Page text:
To millions of Americans, Sarah Palin is the one person who can save the US from the perils of communism, gay marriage and gun control. But can she ever win the White House, or will she destroy the American right?
Sarah Palin pressing the flesh in Grand Rapids, on her three-week-long, 14-state promotional "Going Rogue: An American Life" book tour.
It is a freezing night in Indiana. A light drizzle is turning to ice as a crowd of 1,000 people shiver and huddle under umbrellas in a shopping mall car park outside the small Midwestern town of Noblesville. But no one is complaining.
“I came to hear the truth get told,” says Roy Hendrickson, a moustached 66-year-old retiree from the town of Lebanon, about 30 miles away. “I want to see her go rogue!”
She, of course, is Sarah Palin, and Going Rogue is the name of her autobiography. The event tonight is the third stop on one of the most audacious book tours in the history of publishing. It is a 14-state, three-week-long trek through the heartland of America that has already drawn tens of thousands of fans. No other figure on the right of American politics can pull in crowds and generate excitement like Palin. Like Obama with Democrats, people believe in her. But Palin World is a very different place from Obama Nation. In Palin World, America is succumbing to the foreign ideology of socialism, and the lifeblood of the free market is being squeezed by Big Government. The threat of “death panels” haunts the elderly. It is a nation of whispered conspiracies that Obama wants to take away people’s guns, and where communist appointees plot secret internment camps and the forced indoctrination of innocent American youth.
Posted in 2012 Presidential Race, Sarah Palin Going Rogue: An American Life
Tagged Alaska, Alaska politics, Barack Obama, Barbara Walters Sarah Palin, Barnes & Noble Sarah Palin, Beth Kerttula, Bill Owens, Birthers, Bristol Palin, Caribou Barbie, Caribou Barbie Sarah Palin, Chuck Hurley, conservatives Sarah Palin, David Brooks, death panels, Deathers, Dede Scozzafava, Doug Hoffman, Down Syndrome, Downs Syndrome, Evangelical Christians, Fox News Sarah Palin, Glenn Beck, Going Rogue, Going Rogue: An American Life, Guantánamo Bay, Iowa Family Policy Center, Joan Walsh, John McCain, Katie Couric, Katie Couric Sarah Palin, Ken Leicht, Larry Haas, Levi Johnston, Levi Johnston Vanity Fair, Maureen Dowd Sarah Palin, McCain aides, McCain staffers, Michael Steele, Moderate Republicans, New York 23rd congressional district, New York Times Sarah Palin, Newsweek Sarah Palin, Noblesville Borders, Oath Keepers, Obama Nation, Oprah Palin, Palin World, Palinism, Palinite Republicans, Republican In Name Only, Republican National Committee, Republican party, RINOs, Rush Limbaugh, Sarah Palin, Sarah Palin 2012, Sarah Palin Going Rogue, Sarah Palin Noblesville, Saturday Night Live, Saturday Night Live Sarah Palin, Shaun Bowler, Stewart Rhodes, Tea Party movement, Tea Party protesters, The Post-Industrial Peasant, Tina Fey Sarah Palin, Trig Palin, Washington Speakers Bureau, Wasilla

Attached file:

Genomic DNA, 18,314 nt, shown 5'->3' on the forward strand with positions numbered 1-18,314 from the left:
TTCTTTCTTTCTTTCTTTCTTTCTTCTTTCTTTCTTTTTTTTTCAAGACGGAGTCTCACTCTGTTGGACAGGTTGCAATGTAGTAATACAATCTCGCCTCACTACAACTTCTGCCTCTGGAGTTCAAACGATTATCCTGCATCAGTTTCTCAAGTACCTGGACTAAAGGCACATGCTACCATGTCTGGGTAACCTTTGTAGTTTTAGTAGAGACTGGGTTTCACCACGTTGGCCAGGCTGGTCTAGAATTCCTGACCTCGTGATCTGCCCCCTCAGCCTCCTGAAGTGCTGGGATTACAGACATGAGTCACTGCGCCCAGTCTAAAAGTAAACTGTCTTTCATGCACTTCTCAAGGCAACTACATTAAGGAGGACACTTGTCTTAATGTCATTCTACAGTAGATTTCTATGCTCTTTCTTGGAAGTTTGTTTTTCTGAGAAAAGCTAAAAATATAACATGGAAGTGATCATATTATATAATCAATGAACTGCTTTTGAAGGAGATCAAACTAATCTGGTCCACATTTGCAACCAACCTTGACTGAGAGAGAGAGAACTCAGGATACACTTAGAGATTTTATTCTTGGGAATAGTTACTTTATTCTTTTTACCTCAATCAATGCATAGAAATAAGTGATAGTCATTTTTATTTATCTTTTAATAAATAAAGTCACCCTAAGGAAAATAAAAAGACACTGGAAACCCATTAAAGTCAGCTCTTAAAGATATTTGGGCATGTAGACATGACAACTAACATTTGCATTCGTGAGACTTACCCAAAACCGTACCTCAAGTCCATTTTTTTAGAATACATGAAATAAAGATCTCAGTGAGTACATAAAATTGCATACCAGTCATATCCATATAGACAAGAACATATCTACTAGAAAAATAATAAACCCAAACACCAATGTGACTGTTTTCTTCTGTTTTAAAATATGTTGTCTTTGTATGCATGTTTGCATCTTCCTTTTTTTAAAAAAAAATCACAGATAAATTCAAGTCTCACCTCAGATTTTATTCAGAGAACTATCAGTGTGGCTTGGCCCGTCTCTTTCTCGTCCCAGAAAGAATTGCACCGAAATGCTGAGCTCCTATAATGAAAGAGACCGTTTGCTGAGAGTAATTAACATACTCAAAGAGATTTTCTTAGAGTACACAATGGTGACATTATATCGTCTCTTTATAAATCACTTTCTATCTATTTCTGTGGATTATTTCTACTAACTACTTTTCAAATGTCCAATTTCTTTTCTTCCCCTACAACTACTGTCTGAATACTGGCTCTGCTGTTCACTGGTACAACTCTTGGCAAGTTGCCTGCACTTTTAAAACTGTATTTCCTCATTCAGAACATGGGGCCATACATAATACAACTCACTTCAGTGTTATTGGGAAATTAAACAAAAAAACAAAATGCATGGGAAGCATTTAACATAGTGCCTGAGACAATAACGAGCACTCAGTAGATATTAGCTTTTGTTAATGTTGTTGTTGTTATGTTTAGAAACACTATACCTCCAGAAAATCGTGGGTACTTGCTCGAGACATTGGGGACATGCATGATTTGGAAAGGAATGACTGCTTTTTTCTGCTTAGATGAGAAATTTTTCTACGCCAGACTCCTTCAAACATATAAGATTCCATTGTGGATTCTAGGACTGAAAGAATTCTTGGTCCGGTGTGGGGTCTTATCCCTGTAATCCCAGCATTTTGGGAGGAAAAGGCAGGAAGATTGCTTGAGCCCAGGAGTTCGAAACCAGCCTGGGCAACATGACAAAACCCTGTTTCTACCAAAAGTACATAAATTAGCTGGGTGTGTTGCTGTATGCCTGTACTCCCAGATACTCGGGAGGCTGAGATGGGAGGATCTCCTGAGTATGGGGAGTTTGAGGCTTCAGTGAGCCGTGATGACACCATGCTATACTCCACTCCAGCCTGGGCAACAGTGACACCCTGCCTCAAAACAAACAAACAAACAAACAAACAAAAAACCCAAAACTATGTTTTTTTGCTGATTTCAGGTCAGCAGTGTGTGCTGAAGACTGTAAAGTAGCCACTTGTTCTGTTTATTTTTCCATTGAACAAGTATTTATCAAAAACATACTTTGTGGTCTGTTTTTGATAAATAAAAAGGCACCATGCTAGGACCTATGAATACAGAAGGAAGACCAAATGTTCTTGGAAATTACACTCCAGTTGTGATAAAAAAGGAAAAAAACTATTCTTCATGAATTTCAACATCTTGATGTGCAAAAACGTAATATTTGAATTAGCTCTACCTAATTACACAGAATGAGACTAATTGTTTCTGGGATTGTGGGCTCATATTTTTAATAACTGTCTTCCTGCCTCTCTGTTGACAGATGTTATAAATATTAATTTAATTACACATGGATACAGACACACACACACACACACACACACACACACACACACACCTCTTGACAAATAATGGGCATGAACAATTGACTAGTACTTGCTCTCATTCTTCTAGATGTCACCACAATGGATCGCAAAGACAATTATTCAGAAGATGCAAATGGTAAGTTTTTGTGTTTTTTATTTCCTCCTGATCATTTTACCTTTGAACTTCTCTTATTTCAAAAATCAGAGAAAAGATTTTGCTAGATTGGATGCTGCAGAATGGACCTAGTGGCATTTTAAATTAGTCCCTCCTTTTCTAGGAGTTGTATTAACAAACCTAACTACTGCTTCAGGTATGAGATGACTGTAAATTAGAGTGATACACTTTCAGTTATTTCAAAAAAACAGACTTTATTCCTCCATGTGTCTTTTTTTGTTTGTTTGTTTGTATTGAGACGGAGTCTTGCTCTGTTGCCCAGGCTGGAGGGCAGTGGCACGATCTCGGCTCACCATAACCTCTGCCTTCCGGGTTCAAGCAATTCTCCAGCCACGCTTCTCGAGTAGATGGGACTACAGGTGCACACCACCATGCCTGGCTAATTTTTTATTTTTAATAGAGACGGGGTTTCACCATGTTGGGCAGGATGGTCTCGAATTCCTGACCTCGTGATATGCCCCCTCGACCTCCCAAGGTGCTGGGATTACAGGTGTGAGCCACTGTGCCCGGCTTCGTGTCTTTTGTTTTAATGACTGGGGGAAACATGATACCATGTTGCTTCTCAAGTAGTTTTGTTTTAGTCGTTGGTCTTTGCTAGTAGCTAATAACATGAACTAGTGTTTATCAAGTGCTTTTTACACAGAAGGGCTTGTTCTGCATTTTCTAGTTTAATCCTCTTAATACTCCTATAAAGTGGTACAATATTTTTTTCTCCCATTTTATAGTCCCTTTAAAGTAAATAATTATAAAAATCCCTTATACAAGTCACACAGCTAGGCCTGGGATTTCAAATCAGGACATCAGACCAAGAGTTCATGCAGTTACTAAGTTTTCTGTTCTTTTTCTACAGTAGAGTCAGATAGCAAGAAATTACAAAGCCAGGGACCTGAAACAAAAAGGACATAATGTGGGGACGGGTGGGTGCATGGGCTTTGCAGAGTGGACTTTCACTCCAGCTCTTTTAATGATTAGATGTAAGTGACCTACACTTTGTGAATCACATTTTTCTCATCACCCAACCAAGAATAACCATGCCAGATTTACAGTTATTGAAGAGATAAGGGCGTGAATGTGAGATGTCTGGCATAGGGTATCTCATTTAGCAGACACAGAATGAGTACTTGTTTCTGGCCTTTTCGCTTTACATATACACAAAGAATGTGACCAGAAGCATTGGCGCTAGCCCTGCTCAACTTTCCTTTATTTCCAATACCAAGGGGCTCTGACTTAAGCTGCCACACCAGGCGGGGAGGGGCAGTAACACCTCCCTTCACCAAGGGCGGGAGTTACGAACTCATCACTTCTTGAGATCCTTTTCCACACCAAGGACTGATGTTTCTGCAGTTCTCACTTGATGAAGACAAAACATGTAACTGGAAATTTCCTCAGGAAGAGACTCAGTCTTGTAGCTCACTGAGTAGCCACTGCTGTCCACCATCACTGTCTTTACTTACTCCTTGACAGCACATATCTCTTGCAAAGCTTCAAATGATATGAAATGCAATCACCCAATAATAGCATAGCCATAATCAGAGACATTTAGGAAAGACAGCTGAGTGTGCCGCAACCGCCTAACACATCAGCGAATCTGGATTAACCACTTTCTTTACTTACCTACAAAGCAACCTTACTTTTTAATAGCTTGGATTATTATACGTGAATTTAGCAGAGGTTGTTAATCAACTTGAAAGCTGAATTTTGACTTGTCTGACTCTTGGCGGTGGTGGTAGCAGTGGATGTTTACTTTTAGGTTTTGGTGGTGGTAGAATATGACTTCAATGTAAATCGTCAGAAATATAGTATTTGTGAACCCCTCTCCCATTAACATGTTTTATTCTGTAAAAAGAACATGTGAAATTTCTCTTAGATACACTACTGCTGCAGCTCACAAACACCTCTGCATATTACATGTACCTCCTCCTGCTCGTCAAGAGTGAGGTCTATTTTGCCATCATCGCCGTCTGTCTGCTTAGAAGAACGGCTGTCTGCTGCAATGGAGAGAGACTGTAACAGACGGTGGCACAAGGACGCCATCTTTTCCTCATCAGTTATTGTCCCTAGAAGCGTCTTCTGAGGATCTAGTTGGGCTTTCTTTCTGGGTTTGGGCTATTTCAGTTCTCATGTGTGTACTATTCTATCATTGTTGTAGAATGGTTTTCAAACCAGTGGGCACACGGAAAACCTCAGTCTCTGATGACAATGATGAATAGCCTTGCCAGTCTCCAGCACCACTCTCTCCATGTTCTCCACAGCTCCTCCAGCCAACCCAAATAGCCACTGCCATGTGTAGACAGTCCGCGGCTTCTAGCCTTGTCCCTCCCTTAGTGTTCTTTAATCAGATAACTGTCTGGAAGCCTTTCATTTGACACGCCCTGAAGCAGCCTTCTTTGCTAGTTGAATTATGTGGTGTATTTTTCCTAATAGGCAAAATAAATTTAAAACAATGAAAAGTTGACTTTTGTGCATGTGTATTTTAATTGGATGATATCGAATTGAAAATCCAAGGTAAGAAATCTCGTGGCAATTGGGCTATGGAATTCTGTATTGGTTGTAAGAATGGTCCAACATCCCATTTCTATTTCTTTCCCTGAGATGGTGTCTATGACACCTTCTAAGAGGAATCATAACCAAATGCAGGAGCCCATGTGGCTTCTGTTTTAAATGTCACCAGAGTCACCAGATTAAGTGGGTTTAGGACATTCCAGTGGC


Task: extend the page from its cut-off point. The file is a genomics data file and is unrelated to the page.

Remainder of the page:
The many lies of Sarah Palin continue to emerge in "Going Rogue: An American Life."
The lies of Sarah Palin are different from any other politicians’. They are different because they assert things that are demonstrably, empirically untrue; and they are different because once they have been demonstrated to the entire world that they are untrue, Palin keeps repeating them as if they still were true or refuses to acknowledge that she was wrong.
Once again … here are the lies I mean. Go through them. See if you think they are Clintonian type parsings of the truth or artful political hedging or anything like what we find in most pols. They really are not. They are functions of delusion and a worldview that wants things to be a certain way and cannot absorb that they are not. If you find the slightest error or come across a fact that we should add to this list of current lies, please let us know. We want this list to be as accurate as Palin is delusional. We want to create some template of easily-accessible reality as some kind of guard against the fantasies and fabulisms of our post-modern and fundamentalist age.
Posted in Alaskan Politics, Governor Sarah Palin, Sarah Palin Going Rogue: An American Life
Tagged Alaska, Alaska Executive Branch Ethics Act, Alaska gas pipeline, Alaska Independence Party, Alaska Statute 39.52.110(a), Branchflower Report, Bridge to Nowhere, Charlie Fannon, Charlie Gibson, Going Rogue, Gov. Sarah Palin, Irl Stambaugh, John Bitney, John McCain, Katie Couric, Mary Ellen Emmons, Mayor Sarah Palin, McCain-Palin campaign, Mike Wooten, Oprah, Oprah Sarah Palin, Oprah Winfrey Sarah Palin, Palin abused her power, Polar Bears, RNC, Sarah Palin, Sarah Palin Alaska Statute 39.52.110(a), Sarah Palin climate change, Sarah Palin closed-door meetings, Sarah Palin Clothes, Sarah Palin clothes audit, Sarah Palin convention speech, Sarah Palin daughters vote, Sarah Palin domestic energy, Sarah Palin ethics complaints, Sarah Palin federal stimulus money, Sarah Palin gay marriage, Sarah Palin Harry Potter, Sarah Palin Iraq, Sarah Palin McCain Michigan, Sarah Palin pay cut, Sarah Palin permanent fund dividend check, Sarah Palin running injury, Sarah Palin SNL, Sarah Palin Sudan, Sarah Palin turkey, Sarah Palin windfall profits tax, Saturday Night Live, secession, Shimon Peres, Stephen Branchflower, Steve Branchflower, Thanks But No Thanks, Tina Fey, Todd Palin, Trig Palin, Trooper Mike Wooten, Walt Monegan, Wasilla, Wasilla librarian Mary Ellen Emmons, Wasilla Llibrarian, Wasilla police chief, Wasilla Police Chief Charlie Fannon, Wasilla Police Chief Irl Stambaugh